“OWEN!! LET’S GO FIND EASTER EGGS!!!”
Those were Miranda’s first (bellowed) words today, Easter Sunday, upon awakening… She whipped downstairs as fast as she could go, found Owen waiting on pins and needles in the living room, and the two of them scoured every inch of the living room and dining room looking for eggs hidden by the Easter bunny. It should be no big surprise that Owen found most of them, but Miranda held her own and located several. They had an absolute blast!
Miranda has a particular way of retrieving the eggs – she locates them, and then has to contort her body into whatever posture or shape she can think of to help her reach the object of her attention. This is Miranda’s way of operating in general. Because of Fibrodysplasia Ossificans Progressiva and the changes it’s made to her body, Miranda has to come up with creative ways of accomplishing her goals.
Right now, as of April 2009, FOP bone has created the following limitations for Miss M:
- Her back is rigid, and has only limited movement. She can bend her upper back a bit, and partially twist at the waist, but that’s about it.
- She can turn her head about half-way to the right and only a smidgeon to the left.
- Her head is naturally angled slightly downward, and she can’t tip it backwards at all. The best she can do is manage to raise it enough to look straight ahead.
- Neither arm can move forward or backward at the shoulder. Miranda can lift both arms only slightly away from her sides, with a bit more movement in the right shoulder than the left.
- Miranda can’t straighten her left arm beyond about 120 degrees (though it can bend normally), and her right elbow moves her forearm only between 130 and 100 degree angles (ie, almost completely locked at a bent angle).
All of this probably sounds pretty bad, except someone forgot to tell Miranda that she has a disability… Miranda generally assumes she can do anything she wants to, until proven otherwise! In fact, Miranda has come up with a number of ways to do things in spite of her limits.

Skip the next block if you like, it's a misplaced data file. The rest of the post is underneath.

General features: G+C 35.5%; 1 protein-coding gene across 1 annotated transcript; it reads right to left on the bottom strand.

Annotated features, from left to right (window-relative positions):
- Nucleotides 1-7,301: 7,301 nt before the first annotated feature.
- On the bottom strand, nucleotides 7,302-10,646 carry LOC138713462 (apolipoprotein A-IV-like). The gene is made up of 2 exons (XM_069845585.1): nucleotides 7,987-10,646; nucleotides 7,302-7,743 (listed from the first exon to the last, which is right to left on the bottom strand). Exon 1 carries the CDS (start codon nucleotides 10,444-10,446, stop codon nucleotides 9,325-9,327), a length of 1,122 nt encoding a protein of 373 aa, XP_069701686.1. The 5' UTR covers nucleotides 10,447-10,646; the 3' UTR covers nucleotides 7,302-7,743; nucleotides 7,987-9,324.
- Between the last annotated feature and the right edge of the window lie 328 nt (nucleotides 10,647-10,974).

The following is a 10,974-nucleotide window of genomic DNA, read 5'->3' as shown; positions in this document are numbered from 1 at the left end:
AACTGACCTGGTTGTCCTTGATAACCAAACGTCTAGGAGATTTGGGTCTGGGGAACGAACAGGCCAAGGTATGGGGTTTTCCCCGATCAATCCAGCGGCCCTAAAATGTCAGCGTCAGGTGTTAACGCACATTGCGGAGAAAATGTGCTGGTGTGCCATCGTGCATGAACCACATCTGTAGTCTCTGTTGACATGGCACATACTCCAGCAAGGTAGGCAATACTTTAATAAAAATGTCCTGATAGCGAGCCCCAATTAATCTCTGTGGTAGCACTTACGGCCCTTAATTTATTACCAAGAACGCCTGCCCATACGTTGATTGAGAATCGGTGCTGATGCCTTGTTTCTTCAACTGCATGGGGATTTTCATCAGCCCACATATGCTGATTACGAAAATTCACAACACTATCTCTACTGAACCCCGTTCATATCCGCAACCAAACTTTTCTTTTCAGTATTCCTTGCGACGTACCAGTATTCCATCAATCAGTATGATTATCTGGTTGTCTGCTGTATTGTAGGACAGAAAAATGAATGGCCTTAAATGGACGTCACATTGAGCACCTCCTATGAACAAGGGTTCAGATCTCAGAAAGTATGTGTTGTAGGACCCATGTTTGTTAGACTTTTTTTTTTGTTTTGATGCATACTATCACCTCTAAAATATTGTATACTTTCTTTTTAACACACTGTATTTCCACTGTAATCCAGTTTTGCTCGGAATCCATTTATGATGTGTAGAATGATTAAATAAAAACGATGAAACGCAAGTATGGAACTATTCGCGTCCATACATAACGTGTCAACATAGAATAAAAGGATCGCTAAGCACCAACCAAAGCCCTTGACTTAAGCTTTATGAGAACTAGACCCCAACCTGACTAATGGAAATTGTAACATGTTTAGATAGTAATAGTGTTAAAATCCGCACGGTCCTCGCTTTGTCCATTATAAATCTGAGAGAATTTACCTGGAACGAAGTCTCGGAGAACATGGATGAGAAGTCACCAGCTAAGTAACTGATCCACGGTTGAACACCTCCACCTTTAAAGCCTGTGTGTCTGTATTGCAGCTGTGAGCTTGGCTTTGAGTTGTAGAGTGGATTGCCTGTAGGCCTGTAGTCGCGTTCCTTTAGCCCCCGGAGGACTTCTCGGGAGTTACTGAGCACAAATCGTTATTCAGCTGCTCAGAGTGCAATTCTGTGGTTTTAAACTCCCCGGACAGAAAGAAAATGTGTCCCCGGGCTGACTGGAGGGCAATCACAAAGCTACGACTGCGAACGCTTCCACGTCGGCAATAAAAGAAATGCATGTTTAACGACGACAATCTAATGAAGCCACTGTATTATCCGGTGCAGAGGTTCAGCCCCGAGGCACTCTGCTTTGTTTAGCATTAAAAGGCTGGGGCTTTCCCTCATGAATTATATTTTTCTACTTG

Take stairs, for example. Miranda has never managed to progress beyond the toddler stage of “step one foot up, lift the other to the same step, and repeat”. I think that’s because of the rigidity in her lower back. But never mind – I don’t think our Missy notices that other kids her age go up and down stairs differently. The fact is, she can climb stairs, and that’s all she cares about. Sometimes, though, Miranda wants to really WHIP down the stairs – and she’s figured out that the fastest thing is to plop herself down on her butt, drop her feet down two stairs, and then slide her bottom down one stair. She can really motor when she does that stair bum-scoot.
Another example is getting into her car booster seat. I used to just lift Miranda in, well beyond the time period when most kids would be climbing in themselves. However, recently she’s figured out that she can climb into the car on her knees, then stand up facing her car seat, turn around, put her foot up against the car seat in front, stand on her tiptoes to reach her behind onto the seat, raise her other foot up against the seat as well, and then use her legs to push herself fully into her seat. Boy was she thrilled with herself when she figured that one out…
Speaking of tiptoes, Miranda makes lots of use of her tiptoes in general. She can’t stretch her arms upward, but realized intuitively that she can gain another couple of inches of height for reaching by stre-e-e-etching up on her toes. I think all little kids do that to some extent, but Miranda does it much more often than is probably typical for a 4 year old.
Then there’s leaning backward. If Miranda wants to look upward, she bends her knees and angles her body backward as much as possible. It looks sort of odd, but hey, it seems to work for her.
Finally, there’s kneeling. If Miranda wants to get something off the floor, she can’t just bend over, reach her arm down and grab it. Instead, what she does is get down on her knees until her fingers make contact with whatever she’s trying to grab.
Of course, there’s a lot that Miranda can’t do. Putting on clothes, using the toilet by herself, and washing are all things that she needs an adult’s help to do. But because of that, I’m really glad that Miranda seems to have such a desire to do as much as she can all on her own. Everybody needs independence, especially a kid with FOP…